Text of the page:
Dutchies in Texas

Engineers from Delft have designed a kind of Delta plan for Texas. The aim is to protect the inhabitants in and around Houston against floods caused by hurricanes.

A collection of flexible storm- surge barriers, double dikes and multifunctional coastal defences are covered in the book Delft Delta Design. This ‘Delta plan’ shows what can be done and aims to provide subject matter for discussion. ‘We are taking the ingredients we need with us’ says Prof. Bas Jonkman, Professor of Hydraulic Engineering in the faculty of Civil Engineering and Geosciences (CEG). ‘It is up to them to make something nice with them.’

Aerial view of the residential community of Gilchrist after hurricane Ike. (Photo: Jocelyn Augustino/FEMA)

Aerial view of the residential community of Gilchrist after hurricane Ike. (Photo: Jocelyn Augustino/FEMA)

Vulnerable
The awful calamity of 1900 has not been forgotten. A storm surge flooded the port of Galveston, leaving it between 2 to 4 metres underwater. Around 8,000 people perished and the harbour was never the same again. On average, a hurricane hits the area once every nine years, the most recent being Ike in September 2008.

About six million people live around the Galveston Bay estuary that is about the size of the IJsselmeer. There are mudflats and sandbanks in the bay that provide a rich source of nutrients for shrimps, crabs, oysters and fish. It is an important stopping-off point for migratory birds on their route between North and South America. The nearby Houston harbour is home to a lot of petrochemical industry, comparable to Europoort near Rotterdam. Around the city of Texas, development tends to take the form of urban sprawl. Many incomers have little knowledge of the area’s low-lying location and lack of effective dikes. Finally, on the Bolivar Peninsula, many houses are built on piles to protect against high water.
However, they have no protection against a hurricane, as Ike recently revealed.

‘People have become more aware of how vulnerable the area is’, says Antonia Sebastian, MSc., from Houston’s Rice University who spent ten months in Delft on a Fulbright scholarship. ‘It started with Katrina that devastated New Orleans in 2005. When hurricane Rita was heading for Houston a month later, 100 people were killed in the evacuation. This led Rice University to establish the Sspeed Center (Severe Storm Prediction, Education & Evacuation from Disasters, ed.). After Ike (2008), the centre received additional funding for its activities.’

By that time, Professor William Merrell from the Texas A&M University at Galveston was already working on a plan for an Ike Dike or coastal spine. His aim was to improve the protection of the coast and islands around Galveston Bay and prevent a storm surge from the Gulf of Mexico. His plans were the equivalent of a Delta Works for Texas.

Texans
This is why, starting in 2011, two separate groups of Texans visited TU Delft. Staff from the Sspeed Center visited Professor Han Meyer in Architecture and the Built Environment. Meyer is one of the chairs of the Delft Infrastructures & Mobility Initiative (Dimi). He was also involved as an urban designer in transforming New Orleans after Katrina.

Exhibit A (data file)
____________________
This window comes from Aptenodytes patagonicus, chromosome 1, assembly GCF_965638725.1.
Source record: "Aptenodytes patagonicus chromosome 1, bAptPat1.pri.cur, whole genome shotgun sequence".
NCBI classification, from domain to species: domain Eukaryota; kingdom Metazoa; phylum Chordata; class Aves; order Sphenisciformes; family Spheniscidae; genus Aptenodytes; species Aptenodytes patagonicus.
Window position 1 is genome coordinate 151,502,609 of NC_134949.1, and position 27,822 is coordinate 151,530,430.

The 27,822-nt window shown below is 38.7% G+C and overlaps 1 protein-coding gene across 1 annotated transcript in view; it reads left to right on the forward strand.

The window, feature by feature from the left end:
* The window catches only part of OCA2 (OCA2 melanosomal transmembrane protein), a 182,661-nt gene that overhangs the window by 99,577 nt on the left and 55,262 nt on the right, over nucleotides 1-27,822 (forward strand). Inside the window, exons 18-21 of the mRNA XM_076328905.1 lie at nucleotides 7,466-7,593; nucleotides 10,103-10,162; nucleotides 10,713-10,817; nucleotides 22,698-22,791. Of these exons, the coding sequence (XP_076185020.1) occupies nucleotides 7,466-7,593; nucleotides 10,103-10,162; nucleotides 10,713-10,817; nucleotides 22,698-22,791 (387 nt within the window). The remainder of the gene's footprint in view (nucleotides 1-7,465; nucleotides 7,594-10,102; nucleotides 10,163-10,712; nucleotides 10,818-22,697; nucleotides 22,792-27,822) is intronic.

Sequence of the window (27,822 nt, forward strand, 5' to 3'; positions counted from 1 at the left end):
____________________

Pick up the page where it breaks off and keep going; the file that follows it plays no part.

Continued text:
At CEG, Professor in Hydraulic Engineering Bas Jonkman welcomed colleagues from the Texas A & M University who were eager to find out more about the Delta Works and navigational surge barriers. Based in Galveston, the A&M researchers were more interested in a primary line of defence against the Gulf of Mexico than in local protection for Houston and its industry.

‘Two years ago, A&M and Rice were in two different camps’, recalls Sebastian. ‘A&M wanted a coastal spine, but the Sspeed people were more interested in how they could combine the dikes and dams in and around Houston into a single defence system.’

It did not take long before efforts on the Texas project at TU Delft were linked together. The design studio Delta Interventions (led by Han Meyer) began working with final-year students in hydraulic engineering and researchers at TPM.

The book has fifty authors, including five doctoral candidates, 23 final-year students and senior researchers from both Delft and Texas. Although awareness of the vulnerability to flooding may have increased, work has yet to start, since no funding is available. Most of the research conducted so far has also been unpaid, and is thanks to all the final-year students, occasionally supported by a trip, a business internship, etc. Sebastian believes that the cultural differences between Texans and the Dutch play a role. ‘The Dutch avoid risks and have great trust in the government. In Texas, the opposite applies: people hate the government and prefer to look after themselves.’ But the realisation that major hydraulic engineering work is based on solidarity is only slowly sinking in.

There is also the golden rule of hydraulic engineering: the money only comes after a flood. That was also the case with Katrina (18 billion dollars invested) and after Sandy had flooded New York and New Jersey (12 billion dollars spent on measures). Ike was the exception, but it still caused 25 billion dollars’ worth of damage. The demise of Goldman Sachs ten days after the hurricane seized all of the media’s attention and Ike was quickly forgotten.

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